On the contention urged before us, the question that needs to be adverted to is :- "Whether it is incumbent upon a landlord, seeking eviction of the accommodation let out for non-residential purposes under Section 12(1)(f) of the Act to disclose if he is in possession of residential accommodation and further prove that it is not suitable for non-residential purposes." The definition of 'accommodation' in Section 2(a) of the Act, reads as under :- "2(a)."accommodation" means any building or part of a building, whether residential or non-residential and includes - (i) any land which is not being used for agricultural purposes;

(ii) garden, grounds, garages and outhouses, if any, appurtenant to such building or part of the building;

(iii) any fittings affixed to such building or part of a building for the more beneficial enjoyment thereof;

(iv) any furniture supplied by the landlord for use in such building or part of a building." The word 'accommodation' takes in both residential as well as non-residential building or part of a building. In Section 12(1)(e)&(f), the expressions 'accommodation let for residential purposes' and 'accommodation let for non-residential purposes' are used distinctly in clear and unmistakable terms.

Now, it will be apt to refer to Clauses (e) and (f) of Section 12(1) of the Act which run as under :

"12(1). Restriction on eviction of tenants - (1).

Notwithstanding anything to the contrary contained in any other law or contract, no suit shall be filed in any Civil Court against a tenant for his eviction from any accommodation except on one or more of the following grounds only namely :- (a) to (d). **** **** **** (e) that the accommodation let for residential purposes is required bona fide by the landlord for occupation as a residence for himself or for any member of his family, if he is the owner thereof or for any person for whose benefit the accommodation is held and that the landlord or such person has no other reasonably suitable residential accommodation of his own in his occupation in the city or town concerned;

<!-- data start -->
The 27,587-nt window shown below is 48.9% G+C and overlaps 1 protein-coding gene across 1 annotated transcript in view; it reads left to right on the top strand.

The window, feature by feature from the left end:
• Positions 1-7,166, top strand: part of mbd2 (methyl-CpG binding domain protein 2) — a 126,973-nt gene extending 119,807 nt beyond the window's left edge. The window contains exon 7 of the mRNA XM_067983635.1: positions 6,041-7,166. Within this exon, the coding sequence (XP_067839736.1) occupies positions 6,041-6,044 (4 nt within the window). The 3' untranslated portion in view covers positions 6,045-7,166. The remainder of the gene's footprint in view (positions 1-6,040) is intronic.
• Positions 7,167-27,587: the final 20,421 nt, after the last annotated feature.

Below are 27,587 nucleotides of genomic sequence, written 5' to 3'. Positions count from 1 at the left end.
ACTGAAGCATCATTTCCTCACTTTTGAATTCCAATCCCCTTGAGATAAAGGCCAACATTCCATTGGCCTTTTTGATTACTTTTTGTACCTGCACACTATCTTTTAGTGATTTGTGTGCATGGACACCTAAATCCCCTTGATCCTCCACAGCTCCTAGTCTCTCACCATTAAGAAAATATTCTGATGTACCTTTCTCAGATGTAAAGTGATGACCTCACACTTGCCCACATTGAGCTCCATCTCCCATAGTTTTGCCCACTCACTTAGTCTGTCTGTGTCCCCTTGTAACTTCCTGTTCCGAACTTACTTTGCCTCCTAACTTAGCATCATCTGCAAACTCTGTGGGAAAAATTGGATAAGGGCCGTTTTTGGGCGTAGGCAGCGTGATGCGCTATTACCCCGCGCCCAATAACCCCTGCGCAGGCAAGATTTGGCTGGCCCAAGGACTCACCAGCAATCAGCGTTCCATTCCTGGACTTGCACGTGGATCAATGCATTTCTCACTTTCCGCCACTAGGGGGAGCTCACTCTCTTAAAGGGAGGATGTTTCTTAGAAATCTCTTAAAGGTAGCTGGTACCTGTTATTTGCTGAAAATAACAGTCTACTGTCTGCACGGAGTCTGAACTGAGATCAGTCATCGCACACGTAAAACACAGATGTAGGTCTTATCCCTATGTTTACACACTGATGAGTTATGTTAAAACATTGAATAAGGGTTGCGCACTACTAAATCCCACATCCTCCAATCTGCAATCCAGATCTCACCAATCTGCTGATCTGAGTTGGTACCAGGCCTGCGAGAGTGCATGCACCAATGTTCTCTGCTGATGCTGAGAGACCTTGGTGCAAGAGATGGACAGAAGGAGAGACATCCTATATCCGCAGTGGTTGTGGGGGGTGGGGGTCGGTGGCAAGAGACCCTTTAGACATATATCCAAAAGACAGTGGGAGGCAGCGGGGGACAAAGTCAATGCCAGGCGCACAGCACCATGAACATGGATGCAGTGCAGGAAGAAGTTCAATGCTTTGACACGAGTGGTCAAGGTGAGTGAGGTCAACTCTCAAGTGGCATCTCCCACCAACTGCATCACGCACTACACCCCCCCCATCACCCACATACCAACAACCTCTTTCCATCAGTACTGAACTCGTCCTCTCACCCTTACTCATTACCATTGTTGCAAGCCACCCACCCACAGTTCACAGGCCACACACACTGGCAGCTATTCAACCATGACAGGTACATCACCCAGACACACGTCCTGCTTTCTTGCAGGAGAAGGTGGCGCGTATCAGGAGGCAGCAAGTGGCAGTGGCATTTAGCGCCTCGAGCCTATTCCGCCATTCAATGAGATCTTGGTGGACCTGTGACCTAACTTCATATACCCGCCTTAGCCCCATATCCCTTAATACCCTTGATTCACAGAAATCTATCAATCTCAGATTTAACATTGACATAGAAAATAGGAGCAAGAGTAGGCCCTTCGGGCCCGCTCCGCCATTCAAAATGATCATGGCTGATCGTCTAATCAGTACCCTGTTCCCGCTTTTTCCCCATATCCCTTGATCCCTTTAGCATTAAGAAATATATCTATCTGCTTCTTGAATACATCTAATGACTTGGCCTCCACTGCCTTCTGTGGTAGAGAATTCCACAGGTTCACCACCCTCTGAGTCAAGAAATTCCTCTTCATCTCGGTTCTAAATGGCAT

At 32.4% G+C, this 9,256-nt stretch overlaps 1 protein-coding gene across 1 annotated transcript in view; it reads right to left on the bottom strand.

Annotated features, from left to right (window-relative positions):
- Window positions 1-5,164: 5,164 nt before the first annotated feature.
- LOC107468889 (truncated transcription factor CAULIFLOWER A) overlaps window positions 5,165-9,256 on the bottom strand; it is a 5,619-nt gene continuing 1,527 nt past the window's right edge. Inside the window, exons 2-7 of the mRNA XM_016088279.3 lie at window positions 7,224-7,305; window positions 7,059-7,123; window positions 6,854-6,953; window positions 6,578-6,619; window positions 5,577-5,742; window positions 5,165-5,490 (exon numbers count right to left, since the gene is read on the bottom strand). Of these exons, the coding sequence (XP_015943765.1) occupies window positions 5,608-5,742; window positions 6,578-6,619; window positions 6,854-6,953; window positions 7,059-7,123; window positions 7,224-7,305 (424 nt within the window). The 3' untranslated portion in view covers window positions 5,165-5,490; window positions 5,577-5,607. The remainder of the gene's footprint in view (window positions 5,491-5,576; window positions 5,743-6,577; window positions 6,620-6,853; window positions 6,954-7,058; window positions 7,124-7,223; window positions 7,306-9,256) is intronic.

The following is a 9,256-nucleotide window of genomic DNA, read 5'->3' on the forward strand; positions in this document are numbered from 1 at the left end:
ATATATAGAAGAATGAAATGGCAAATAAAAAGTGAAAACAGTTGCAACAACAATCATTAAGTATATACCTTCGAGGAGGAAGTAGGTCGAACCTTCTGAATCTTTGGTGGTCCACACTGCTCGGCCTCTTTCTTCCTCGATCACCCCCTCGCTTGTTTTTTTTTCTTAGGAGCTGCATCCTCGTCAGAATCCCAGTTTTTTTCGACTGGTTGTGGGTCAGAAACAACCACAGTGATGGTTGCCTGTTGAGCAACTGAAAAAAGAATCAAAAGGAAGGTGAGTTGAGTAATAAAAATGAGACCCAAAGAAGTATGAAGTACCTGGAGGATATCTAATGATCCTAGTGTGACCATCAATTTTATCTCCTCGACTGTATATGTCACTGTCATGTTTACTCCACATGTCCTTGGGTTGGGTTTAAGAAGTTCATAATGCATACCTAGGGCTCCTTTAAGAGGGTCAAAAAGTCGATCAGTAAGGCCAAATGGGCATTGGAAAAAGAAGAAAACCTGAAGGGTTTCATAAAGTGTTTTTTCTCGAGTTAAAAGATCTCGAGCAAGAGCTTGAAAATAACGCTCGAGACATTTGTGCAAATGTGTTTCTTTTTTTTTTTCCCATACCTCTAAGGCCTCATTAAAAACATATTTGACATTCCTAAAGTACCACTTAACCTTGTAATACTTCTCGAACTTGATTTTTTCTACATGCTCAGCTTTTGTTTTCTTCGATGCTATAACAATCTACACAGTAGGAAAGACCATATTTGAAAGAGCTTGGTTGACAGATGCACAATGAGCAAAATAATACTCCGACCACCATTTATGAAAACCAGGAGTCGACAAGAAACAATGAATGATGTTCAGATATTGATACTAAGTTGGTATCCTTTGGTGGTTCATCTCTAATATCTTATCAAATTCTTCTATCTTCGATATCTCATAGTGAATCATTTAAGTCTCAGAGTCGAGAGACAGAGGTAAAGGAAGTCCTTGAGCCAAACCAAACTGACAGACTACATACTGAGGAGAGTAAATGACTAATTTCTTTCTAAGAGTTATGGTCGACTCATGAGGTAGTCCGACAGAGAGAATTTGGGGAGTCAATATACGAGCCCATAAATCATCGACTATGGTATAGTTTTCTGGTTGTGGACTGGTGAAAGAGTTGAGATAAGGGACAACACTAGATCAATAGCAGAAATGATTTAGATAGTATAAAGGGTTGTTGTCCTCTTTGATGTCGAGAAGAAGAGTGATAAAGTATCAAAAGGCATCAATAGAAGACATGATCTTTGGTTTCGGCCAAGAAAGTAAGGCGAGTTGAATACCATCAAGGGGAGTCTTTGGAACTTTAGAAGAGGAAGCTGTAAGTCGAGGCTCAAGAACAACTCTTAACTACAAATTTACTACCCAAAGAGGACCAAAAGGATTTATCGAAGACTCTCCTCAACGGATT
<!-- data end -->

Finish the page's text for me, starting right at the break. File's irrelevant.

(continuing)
(f) that the accommodation let for non- residential purposes is required bona fide by the landlord for the purpose of continuing or starting his business or that any of his major sons or unmarried daughters if he is the owner thereof or for any person for whose benefit the accommodation is held and that the landlord or such person has no other reasonably suitable non-residential accommodation of his own in his occupation in the city or town concerned." A plain reading of the provisions, extracted above, makes it clear that the Act maintains a clear distinction between the accommodation let for residential purposes and the accommodation let for non-residential purposes. Clause (e), deals with ground of eviction of a tenant from accommodation let for residential purposes. Under this clause eviction of a tenant can be sought if the landlord bona fide requires the accommodation let for residential purposes for occupation as a residence for himself or for any member of his family, provided he is the owner thereof or for any person for whose benefit the accommodation is held and that the landlord or such person has no other reasonably suitable residential accommodation of his own in his occupation in the city or town concerned. Clause (f) which deals with ground of eviction of a tenant from accommodation let for non-residential purposes and provides that the tenant can be evicted if the landlord requires accommodation let for non-residential purposes bona fide for the purpose of continuing or starting his business or that of any of his major sons or unmarried daughters if he is the owner thereof or for any person for whose benefit the accommodation is held and that the landlord or such person has no other reasonably suitable non-residential accommodation of his own in his occupation in the city or town concerned. They [clauses (e) and (f)] are thus distinct and independent grounds having different ingredients and are thus mutually exclusive. That, this is the purport of the said provisions, has been endorsed by Prasad [AIR 1981 SC 1711].